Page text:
Stroke, also known as cerebrovascular accident (CVA) or brain attack, occurs when nutrients and oxygen supply to a brain area is suddenly disrupted, either due to the rupture or blockage of one of the blood vessels, causing damage and ultimately the death (ischemia) of the brain cells. Stroke is considered a medical emergency and could be fatal if not handled promptly.
FAST is a common mnemonic that can help you to recognize a person having a stroke attack.
Time to Call for Help
Multiple risk factors can hamper the blood supply to the brain and play a role in causing a stroke. These factors include:
- Thrombus (blood clot in an artery)
- Atherosclerosis (fat depositions in the arteries)
- Aneurysm(bursting of week blood vessels)
Other risk factors include:
- Unhealthy diet
- Sedentary lifestyle
- Old age
- Family history
- Alcohol consumption
How to prevent brain diseases by eating well?:
“Prevention is better than cure”
This proverb goes for all the diseases, but it is held especially true when it comes to brain diseases. Brain diseases are complex, gets worsen with time, have a negative impact on all aspects of human life, and unfortunately, most of them are not curable. So, the best way to combat these diseases is to avoid to have them at all in the first place.
Here are a few lifestyle changes that you can adopt to ensure a healthy brain function and a strong memory.
For many years researchers have been working on finding an association between diet and brain health. A number of natural nutrients have been identified that can boost brain function, strengthen the memory, and prevent brain deterioration with the ageing. It is now a proven fact that MIND diet or MedDiet is linked with the better cognitive function of the brain.
MIND diet or MedDiet is based on the regular eating habits of people living in Mediterranean countries. It includes vegetables, fruits, fish, whole grains, nuts and olive oil. The MIND diet is considered to have oxidative properties that help protect the brain against damage and prevent memory loss.
Here are some of these food items with their added benefits that you can utilize daily and keep your brain cells healthy and fit
- Green leafy vegetables: Vegetables are good not only for your physical health but also for your mental health. Green leafy vegetables, like kale and spinach, are packed with neuroprotective nutrients like phylloquinone, lutein, and folate that slows down age-related degeneration of the brain cells.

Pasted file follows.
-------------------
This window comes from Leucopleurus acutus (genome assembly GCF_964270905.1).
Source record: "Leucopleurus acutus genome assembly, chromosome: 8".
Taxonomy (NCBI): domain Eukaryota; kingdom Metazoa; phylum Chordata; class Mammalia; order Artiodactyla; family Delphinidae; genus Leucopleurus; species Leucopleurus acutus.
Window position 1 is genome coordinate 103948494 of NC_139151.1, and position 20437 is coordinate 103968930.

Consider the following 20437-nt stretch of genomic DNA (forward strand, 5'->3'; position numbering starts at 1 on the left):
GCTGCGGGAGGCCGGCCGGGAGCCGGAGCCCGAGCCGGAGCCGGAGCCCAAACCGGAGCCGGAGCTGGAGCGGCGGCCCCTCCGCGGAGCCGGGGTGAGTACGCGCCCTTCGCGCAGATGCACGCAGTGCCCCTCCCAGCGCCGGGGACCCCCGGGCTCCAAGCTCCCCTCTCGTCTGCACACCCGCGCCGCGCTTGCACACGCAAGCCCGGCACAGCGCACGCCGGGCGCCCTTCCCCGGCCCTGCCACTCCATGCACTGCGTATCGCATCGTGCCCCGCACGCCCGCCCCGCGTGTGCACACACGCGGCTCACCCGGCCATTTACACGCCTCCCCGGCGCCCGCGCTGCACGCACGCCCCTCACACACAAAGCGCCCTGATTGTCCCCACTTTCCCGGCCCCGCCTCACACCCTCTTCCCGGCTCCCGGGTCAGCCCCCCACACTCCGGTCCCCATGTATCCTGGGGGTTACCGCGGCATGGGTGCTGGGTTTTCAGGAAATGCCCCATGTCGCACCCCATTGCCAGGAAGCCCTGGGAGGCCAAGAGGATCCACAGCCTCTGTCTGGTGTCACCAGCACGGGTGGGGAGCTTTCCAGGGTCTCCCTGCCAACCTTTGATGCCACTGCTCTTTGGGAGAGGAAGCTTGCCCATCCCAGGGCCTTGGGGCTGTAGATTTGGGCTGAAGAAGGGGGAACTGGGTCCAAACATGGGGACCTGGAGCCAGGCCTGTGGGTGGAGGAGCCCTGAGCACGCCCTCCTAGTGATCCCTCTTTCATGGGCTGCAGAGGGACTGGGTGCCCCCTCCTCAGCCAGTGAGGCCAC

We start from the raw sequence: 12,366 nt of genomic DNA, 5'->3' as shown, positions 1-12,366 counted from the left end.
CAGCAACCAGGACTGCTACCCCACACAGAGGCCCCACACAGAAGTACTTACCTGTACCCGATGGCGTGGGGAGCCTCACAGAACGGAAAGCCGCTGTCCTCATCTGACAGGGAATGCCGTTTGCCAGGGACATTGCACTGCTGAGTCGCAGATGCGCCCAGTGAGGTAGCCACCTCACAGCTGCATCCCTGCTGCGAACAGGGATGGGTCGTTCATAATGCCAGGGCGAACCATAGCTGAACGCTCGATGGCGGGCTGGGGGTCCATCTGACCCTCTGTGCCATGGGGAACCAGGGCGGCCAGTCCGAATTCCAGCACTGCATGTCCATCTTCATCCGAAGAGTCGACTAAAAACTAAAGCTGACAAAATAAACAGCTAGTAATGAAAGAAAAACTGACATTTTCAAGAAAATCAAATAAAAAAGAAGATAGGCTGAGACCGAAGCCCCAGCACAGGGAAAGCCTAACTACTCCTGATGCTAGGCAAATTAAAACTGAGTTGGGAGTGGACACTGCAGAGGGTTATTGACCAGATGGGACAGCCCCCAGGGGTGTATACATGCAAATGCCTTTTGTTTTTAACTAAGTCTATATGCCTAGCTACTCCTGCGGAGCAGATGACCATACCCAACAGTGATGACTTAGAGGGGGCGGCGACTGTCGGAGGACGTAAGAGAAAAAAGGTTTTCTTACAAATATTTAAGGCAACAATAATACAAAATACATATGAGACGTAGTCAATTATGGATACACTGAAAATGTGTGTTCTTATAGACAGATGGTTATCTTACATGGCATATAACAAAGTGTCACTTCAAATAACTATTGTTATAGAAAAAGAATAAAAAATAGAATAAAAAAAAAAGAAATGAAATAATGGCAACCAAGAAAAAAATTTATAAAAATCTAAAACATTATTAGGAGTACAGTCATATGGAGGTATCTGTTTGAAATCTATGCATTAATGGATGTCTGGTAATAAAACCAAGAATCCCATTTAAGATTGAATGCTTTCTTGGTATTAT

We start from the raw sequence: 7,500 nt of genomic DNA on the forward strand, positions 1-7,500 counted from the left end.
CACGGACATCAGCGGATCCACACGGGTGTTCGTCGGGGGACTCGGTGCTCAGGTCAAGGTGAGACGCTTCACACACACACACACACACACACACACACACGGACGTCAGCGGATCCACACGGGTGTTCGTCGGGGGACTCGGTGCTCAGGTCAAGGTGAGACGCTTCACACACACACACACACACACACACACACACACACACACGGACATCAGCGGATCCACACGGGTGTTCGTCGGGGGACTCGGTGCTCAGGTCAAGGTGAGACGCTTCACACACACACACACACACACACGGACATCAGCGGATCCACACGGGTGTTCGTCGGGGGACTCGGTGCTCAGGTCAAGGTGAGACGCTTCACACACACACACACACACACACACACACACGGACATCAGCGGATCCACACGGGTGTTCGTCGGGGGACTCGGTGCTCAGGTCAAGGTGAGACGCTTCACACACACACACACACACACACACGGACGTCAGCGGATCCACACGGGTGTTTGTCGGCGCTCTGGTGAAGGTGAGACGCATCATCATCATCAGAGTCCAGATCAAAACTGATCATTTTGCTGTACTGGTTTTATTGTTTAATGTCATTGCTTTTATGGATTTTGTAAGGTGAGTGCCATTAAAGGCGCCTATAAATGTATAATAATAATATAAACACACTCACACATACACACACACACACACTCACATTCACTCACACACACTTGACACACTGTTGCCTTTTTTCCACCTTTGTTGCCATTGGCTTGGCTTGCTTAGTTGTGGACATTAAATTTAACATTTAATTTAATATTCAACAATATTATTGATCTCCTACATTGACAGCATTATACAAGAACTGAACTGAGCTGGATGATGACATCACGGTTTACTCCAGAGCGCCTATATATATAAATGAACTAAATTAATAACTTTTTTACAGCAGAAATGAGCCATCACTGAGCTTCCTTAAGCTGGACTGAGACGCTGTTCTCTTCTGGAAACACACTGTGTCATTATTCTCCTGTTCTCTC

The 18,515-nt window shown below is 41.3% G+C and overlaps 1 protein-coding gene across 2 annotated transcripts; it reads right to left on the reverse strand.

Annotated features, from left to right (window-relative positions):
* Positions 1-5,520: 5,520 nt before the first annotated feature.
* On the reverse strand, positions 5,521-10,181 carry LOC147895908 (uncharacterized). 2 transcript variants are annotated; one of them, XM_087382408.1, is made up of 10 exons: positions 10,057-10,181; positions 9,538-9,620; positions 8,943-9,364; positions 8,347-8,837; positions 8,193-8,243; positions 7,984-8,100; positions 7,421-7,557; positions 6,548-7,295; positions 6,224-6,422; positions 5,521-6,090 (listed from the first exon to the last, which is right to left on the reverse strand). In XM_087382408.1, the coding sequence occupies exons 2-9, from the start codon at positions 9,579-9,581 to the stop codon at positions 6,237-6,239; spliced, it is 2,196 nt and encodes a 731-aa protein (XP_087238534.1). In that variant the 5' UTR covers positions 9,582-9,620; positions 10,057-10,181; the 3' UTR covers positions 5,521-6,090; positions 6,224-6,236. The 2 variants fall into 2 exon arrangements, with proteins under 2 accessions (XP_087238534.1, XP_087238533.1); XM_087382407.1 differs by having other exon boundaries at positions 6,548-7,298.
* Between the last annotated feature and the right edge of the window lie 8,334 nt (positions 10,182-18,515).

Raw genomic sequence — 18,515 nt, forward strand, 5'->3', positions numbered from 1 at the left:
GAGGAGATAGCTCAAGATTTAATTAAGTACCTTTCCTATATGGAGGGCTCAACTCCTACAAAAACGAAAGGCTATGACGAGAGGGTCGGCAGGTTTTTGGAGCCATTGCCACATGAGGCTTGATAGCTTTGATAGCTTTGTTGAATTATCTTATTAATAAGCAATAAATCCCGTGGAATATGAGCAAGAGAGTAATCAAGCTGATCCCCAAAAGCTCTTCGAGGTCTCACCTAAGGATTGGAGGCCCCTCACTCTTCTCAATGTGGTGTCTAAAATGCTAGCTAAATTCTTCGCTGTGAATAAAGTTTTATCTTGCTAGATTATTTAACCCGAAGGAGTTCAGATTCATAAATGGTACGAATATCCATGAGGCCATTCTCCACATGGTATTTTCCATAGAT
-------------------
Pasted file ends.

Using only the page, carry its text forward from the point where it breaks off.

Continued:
- Nuts: Nuts are a source of healthy fats and also have anti-inflammatory properties, all good for preserving an ageing brain.
- Fish: Adding seafood to your weekly diet plan is a very good option to boost your mental health. Salmon contains Omega 3 fats that are particularly good for your brain health.
- Eggs: Eggs are another important part of a healthy brain diet. Egg yolks have choline which is excellent to prevent progressive brain cells degeneration.
Just like the foods to boost your brain health, some foods might be causing the damage and must be avoided. Some of these include:
- Red meat
- Processed food
- Fast food
- Salty and spicy food
- Soda drinks
- Excessive alcohol
Aerobic exercises and good cardiac health has been associated with a better cognitive function. Exercise supplies extra blood and nutrients to the brain and improves its function. Exercising regularly not only work as a preventative measure for mental illnesses, but it is also important when it comes to their management.
Challenge Your Brain:
Just like muscles, your brain can also become stronger and more powerful when challenged beyond its capacity. Trying new activities and learning new skills can help stimulate your brain. Constant brain stimulation results in making new neural connections and creates extra brain cells reserve.
You can try activities like:
- Learning a new language
- Trying a new recipe
- Solving puzzles
- Playing cards
- Getting a new course
Get Quality Sleep:
Getting regular and quality sleep has many health benefits. An adult needs 7 to 9 hours of sleep daily for proper functioning. Sleep helps with the consolidation of the memories. There are theories suggesting that sleep also helps clear harmful beta-amyloid toxins from the brain, leading to healthy ageing of neurons.
Maintain a Healthy Weight:
Obesity and the consequent high blood pressure, high sugar and cholesterol levels are all deteriorating factors for brain health. If you have any of these conditions, it is advised to take your medications as prescribed and maintain a normal level of blood pressure, sugar and cholesterol. Keeping your weight within normal limits is an important aspect to consider when it comes to the efficient working of the brain.
Socialising with your friends and loved ones are one way to ward off daily stresses. Depression and stress can lead to poor mental health and weak memory. Instead of scrolling on social media all day long, try to meet up with your friends in person. Every person has something to teach. Different people bring diversity in your life and enhance your learning experience with the new set of information and interests they bring with them in the group. This is one way to keep your brain active and learn new things in a pleasant way.
Give Up on Bad Habits:
A healthy lifestyle is not just about opting positive habits. It is equally as important to give up on the habits that might be damaging for your body and brain.
Some of the habits that have a negative impact on your brain health and should be given up include:
- Drinking excessive alcohol
- Living in isolation
- Social media addiction
- Watching too much television
- Using headphones on a high volume
Age-related degeneration of the brain is inevitable, and there’s nothing much that could be done to stop it. It is a part of the physiological ageing process. But that does not mean, getting a degenerative disease is inevitable too. Having a brain illness does not mean the end of your life. There are many treatment options available from medication, physical therapy, occupational therapy, to behavioural changes, and surgery that can help you live a near to normal life.